- Pierre Corneille 1606-1684 (Rouen – Paris)
A lawyer, not out of a vocation but mostly not to displease his father, he takes an oath to the Parliament of Rouen. He developed his passion for poetry and gradually abandoned law. Nowadays, he appears as the most great writer and dramatic poet of the seventeenth century with works such as le Cid, Cinna or well Rodogune.
- Gustave Flaubert 1821-1880 (Rouen – Canteleu)
Flaubert abandoned law without passion for writing. Very early inhabited by a taste for discovery, he travels around the globe. When he is not abroad or in the Parisian salons where he rubs shoulders with Baudelaire and Gautier, the author locks himself away in the family estate of Croisset, near Canteleu where he writes and rewrites drafts of the works that will become his greatest novels such as Madame Bovary, L’éducation sentimentale or Salammbô…
- Maurice Leblanc 1864-1941 (Rouen – Perpignan)
Maurice Leblanc pursued brilliant studies at the Lycée Corneille in Rouen. Endowed with a vivid imagination, fervent admirer of Flaubert and Maupassant, the young man feels inhabited by the vocation of writer. His great pleasure was to ride his velocipede along the roads of Normandy. In 1905, everything changes in his life as a novelist with the birth of Arsène Lupin. Maurice Leblanc became, in spite of himself, a very great popular writer. In the best sense of the word: loved by the people.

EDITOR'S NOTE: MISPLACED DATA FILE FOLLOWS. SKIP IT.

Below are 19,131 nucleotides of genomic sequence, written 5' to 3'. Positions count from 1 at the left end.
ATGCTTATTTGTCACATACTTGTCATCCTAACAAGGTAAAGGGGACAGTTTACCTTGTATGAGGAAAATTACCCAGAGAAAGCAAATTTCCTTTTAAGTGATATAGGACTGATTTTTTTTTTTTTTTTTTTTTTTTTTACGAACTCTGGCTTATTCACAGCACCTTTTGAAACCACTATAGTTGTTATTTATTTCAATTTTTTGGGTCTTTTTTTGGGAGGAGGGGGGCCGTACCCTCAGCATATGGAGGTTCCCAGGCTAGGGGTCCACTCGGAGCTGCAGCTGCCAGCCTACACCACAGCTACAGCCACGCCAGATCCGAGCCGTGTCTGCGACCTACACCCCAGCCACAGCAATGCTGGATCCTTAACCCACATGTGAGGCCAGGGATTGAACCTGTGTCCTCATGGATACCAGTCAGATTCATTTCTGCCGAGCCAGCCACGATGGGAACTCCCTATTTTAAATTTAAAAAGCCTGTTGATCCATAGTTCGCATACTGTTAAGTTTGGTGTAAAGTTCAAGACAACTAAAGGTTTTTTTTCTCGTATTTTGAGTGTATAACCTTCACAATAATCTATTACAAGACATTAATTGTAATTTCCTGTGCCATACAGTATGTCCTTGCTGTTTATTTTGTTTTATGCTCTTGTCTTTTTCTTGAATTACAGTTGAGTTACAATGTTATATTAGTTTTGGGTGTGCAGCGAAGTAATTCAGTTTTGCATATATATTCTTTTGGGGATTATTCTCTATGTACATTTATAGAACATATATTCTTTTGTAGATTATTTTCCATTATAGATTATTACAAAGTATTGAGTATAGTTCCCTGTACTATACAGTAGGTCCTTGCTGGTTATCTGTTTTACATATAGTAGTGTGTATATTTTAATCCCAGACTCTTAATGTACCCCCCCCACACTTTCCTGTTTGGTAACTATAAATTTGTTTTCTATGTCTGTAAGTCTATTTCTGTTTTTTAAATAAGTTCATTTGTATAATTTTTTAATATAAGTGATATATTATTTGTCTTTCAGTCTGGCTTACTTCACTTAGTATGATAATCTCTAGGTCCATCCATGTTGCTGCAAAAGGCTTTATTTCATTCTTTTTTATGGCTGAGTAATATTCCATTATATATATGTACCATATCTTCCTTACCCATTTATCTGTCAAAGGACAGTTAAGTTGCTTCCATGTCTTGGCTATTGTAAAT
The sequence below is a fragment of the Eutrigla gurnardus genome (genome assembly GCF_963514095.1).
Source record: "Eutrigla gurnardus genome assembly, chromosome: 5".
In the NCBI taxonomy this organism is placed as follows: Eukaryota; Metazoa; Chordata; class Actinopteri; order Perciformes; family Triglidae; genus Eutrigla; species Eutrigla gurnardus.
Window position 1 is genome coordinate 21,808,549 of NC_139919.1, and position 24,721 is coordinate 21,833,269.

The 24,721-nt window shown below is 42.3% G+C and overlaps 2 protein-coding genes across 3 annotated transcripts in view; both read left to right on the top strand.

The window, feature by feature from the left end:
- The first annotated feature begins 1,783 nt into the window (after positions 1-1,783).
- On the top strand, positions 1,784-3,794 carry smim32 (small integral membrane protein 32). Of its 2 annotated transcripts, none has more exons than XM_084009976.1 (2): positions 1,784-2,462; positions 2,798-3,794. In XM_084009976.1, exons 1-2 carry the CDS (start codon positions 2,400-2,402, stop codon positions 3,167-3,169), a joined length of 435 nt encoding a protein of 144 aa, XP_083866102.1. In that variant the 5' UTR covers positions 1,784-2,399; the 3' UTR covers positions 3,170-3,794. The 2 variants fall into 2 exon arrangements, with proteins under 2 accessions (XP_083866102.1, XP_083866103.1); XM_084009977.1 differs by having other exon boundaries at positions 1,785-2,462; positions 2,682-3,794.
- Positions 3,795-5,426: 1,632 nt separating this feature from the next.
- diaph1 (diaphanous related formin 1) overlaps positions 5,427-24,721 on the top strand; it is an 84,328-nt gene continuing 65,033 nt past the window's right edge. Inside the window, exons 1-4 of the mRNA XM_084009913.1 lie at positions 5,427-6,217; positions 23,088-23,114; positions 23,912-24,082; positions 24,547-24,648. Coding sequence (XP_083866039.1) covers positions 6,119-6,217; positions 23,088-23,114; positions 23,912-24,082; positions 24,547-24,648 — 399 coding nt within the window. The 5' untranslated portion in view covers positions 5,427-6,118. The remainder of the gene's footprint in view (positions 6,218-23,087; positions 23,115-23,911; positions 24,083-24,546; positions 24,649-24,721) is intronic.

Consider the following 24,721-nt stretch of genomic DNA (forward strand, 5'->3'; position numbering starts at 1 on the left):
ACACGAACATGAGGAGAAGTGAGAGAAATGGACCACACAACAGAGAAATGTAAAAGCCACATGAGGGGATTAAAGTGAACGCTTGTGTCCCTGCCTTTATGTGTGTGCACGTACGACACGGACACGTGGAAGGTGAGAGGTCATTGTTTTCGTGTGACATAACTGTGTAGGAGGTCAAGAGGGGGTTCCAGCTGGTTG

- Michel Bussi 1965 (Louviers)
As a young professor of geography at University of Rouen, Michel Bussi began writing in the 1990s. His works Mourir sur Seine in 2008, or Nymphéas noirs in 2011, see their sales soar. But it is especially thanks to his book Un avion sans elle that the author is propelled to the forefront. One of the peculiarities of his work is to set the majority of his novels in Normandy.
- Bernard Le Bouyer de Fontenelle 1657-1757 (Rouen – Paris)
Nephew of Corneille, philosopher, writer, playwright and moralist. He sided with the moderns, of whom he was one of the leaders. He announced the spiritof the Enlightenment by writing works of popular science and new theories in Rouen and entered the French Academy in 1691.
- Hector Malot 1830-1907 (La Bouille – Fontenay-sous-Bois)
Hector lived in La Bouille for only five years, but he would feature the village in his novels. He studied law and found himself interning for a notary in Mesnil-Esnard and then in Rouen. At the age of twenty, Malot embarked on a literary career, turning his back on the professional plans his father had for him, and went up to Paris to become a writer. Malot was a journalist at L’Opinion Nationale and had great success with Sans Famille.
- André Maurois 1885-1967 (Elbeuf – Neuilly-sur-Seine)
André Maurois studied at the lycee de Rouen. With the war over, he devoted himself fully to literature and produced numerous novels, tales, short stories, essays and biographies. He was elected to the Académie française on June 23, 1938.